Then she caught a glimpse of his face. “You don’t mind, do you?” she asked, sitting up. “I mean, I could take a pill—Charles, why are you that color?”
“Nothing. Nothing at all.”
She said apologetically, “I’m sorry, but I don’t know much about kamikaze ways. If there’s a ritual taboo . . . I’m sorry.”
“No taboo. Just a misunderstanding.” He picked up his glass and held it out to her. “Any more of this stuff around?”
“Charles dear,” she said, stretching, “there’s all you want. And I have an idea.”
“I’m going to find you a place to live!” she cried. “You just stay here. Order what you want.” She touched something that he could not see and added, “If you don’t know how, the children will show you while they’re keeping you company.”
What had seemed to be a floor-length mural opened itself and became a doorway. Forrester found himself looking into a bright, gay room where two small children were racing each other around a sort of climbable maze.
“We ate our dinner, Mim,” cried one of them, then saw Forrester and nudged the other. The two looked at him with calm appraisal.
“You don’t mind this, either, do you, Charles dear?” Adne asked. “That’s another thing about being a natural-flow.”
There were two of them, a boy and a girl, about seven and five, Forrester guessed. They accepted him without question. . . .
Or not exactly that, thought Forrester ruefully. There were questions.
“Charles! Did people really smell bad in the old days?”
“Oh, Charles! You rode in automobiles?”
“When the little children had to work in the coal mines, Charles, didn’t they get anything to eat?”
“But what did they play with, Charles? Dolls that didn’t talk?”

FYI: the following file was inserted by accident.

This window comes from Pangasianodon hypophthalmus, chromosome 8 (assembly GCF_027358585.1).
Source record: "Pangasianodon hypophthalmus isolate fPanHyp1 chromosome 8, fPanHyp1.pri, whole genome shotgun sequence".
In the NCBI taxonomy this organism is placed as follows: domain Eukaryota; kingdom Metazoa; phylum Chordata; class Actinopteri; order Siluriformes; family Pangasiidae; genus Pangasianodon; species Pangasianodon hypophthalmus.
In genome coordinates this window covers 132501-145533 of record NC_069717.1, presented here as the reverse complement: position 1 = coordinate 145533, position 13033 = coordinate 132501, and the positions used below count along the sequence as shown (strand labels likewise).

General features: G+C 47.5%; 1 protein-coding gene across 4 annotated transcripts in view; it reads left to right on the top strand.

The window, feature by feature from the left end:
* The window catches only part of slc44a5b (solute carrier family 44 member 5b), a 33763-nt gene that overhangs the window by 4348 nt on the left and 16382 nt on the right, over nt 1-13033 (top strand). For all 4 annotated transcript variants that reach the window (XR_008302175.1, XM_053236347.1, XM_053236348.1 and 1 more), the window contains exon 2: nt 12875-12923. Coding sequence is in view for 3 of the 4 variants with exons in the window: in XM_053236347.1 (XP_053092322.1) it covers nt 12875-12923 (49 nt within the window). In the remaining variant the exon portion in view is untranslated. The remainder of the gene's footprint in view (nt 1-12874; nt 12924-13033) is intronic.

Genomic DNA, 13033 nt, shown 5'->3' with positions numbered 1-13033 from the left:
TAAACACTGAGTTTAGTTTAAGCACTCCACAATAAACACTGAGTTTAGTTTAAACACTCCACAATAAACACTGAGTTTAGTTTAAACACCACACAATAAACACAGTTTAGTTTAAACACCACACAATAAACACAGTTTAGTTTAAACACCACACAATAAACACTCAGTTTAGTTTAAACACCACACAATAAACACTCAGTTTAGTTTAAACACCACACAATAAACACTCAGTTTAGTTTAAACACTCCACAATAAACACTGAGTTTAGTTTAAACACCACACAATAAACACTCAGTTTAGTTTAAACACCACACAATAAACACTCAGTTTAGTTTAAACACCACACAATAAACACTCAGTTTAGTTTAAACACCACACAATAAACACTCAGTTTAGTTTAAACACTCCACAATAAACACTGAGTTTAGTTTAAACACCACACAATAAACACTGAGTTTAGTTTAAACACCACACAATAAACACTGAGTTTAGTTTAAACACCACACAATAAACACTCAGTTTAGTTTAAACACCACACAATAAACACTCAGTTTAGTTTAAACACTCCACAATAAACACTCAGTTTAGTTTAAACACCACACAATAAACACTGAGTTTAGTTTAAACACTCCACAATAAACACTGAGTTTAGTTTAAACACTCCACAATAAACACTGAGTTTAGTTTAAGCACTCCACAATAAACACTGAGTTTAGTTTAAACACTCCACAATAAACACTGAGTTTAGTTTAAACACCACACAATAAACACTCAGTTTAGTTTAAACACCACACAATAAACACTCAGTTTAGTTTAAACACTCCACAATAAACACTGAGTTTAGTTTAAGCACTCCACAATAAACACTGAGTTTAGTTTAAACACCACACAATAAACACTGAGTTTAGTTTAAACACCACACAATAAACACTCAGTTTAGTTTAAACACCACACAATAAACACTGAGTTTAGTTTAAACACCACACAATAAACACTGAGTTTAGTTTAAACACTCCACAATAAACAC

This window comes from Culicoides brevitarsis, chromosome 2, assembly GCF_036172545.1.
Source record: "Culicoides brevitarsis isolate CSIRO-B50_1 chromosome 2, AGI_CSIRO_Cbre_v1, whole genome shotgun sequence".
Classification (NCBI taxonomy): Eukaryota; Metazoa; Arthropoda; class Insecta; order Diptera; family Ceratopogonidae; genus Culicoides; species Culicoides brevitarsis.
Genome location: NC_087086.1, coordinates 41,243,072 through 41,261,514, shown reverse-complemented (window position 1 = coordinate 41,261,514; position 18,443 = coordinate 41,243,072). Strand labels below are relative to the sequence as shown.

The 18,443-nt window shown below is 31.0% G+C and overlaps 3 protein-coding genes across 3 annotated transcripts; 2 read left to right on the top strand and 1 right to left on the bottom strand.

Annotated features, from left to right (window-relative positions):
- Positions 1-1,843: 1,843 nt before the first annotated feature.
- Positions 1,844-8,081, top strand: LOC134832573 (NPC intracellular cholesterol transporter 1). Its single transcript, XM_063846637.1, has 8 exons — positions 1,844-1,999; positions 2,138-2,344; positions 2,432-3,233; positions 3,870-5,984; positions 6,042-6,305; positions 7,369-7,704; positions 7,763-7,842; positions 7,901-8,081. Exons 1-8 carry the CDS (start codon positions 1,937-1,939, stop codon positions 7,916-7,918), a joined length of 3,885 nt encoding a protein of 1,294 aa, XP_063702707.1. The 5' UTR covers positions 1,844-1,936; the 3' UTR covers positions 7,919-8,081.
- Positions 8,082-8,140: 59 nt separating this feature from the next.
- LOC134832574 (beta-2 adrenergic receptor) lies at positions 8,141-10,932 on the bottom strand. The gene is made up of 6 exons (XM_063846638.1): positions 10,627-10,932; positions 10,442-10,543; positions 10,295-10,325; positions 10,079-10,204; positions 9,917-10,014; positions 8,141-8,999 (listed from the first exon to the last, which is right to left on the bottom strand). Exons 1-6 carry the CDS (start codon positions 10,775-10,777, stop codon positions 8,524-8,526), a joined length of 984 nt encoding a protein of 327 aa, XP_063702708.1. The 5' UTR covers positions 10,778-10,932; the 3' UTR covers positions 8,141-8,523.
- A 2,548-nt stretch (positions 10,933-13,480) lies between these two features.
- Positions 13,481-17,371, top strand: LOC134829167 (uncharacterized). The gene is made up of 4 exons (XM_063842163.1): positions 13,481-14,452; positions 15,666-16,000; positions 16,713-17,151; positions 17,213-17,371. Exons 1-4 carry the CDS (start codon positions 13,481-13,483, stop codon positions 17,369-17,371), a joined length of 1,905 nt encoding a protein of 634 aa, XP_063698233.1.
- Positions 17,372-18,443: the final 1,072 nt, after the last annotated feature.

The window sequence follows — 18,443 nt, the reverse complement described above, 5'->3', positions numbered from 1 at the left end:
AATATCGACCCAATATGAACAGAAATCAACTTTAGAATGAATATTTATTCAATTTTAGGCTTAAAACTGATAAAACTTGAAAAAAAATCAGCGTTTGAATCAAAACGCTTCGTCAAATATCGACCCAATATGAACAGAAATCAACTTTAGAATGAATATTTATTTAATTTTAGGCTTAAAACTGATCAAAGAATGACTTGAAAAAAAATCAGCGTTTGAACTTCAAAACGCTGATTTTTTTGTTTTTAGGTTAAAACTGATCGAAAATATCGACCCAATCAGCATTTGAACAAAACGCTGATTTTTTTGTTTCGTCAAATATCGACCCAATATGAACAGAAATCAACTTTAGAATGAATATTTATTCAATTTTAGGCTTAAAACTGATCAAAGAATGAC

He tried his best to answer. “Well, the child-labor time was over when I lived, or almost. And dolls did talk, sort of. Not very intelligently—”
“When did you live, Charles?”
“I was burned to death in 1969—”
The little girl shrieked, “For witchcraft?”
“Oh, no. No, that was hundreds of years earlier, too.” Charles tried not to laugh. “You see, houses used to catch on fire in those days—”
“The Shoggo fire!” shouted the boy. “Mrs. Leary’s cow and the earthquake!”
“Well—something like that. Anyway, there were men whose job it was to put the fires out, and I was one of them. Only then I got caught and died there.”
“Mim drowned once,” the little girl bragged. “We haven’t died at all.”
“You were sick once, though,” said the boy seriously. “You could have died. I heard Mim talking to the medoc.”
Forrester said, “Are you children in school?”
They looked at him, then at each other.
“I mean, are you old enough to start lessons?”
The boy said, “Well, sure, Charles. Tunt ought to be doing hers right now, as a matter of fact.”
“So should you! Mim said—”
“We have to be polite to the guest, Tunt!” The boy said to Charles, “Is there anything we can get you? Something to eat? Drink? Watch a program? Sex-stim? Although I guess you ought to know,” he said apologetically, “that Mim’s natural-flow and—”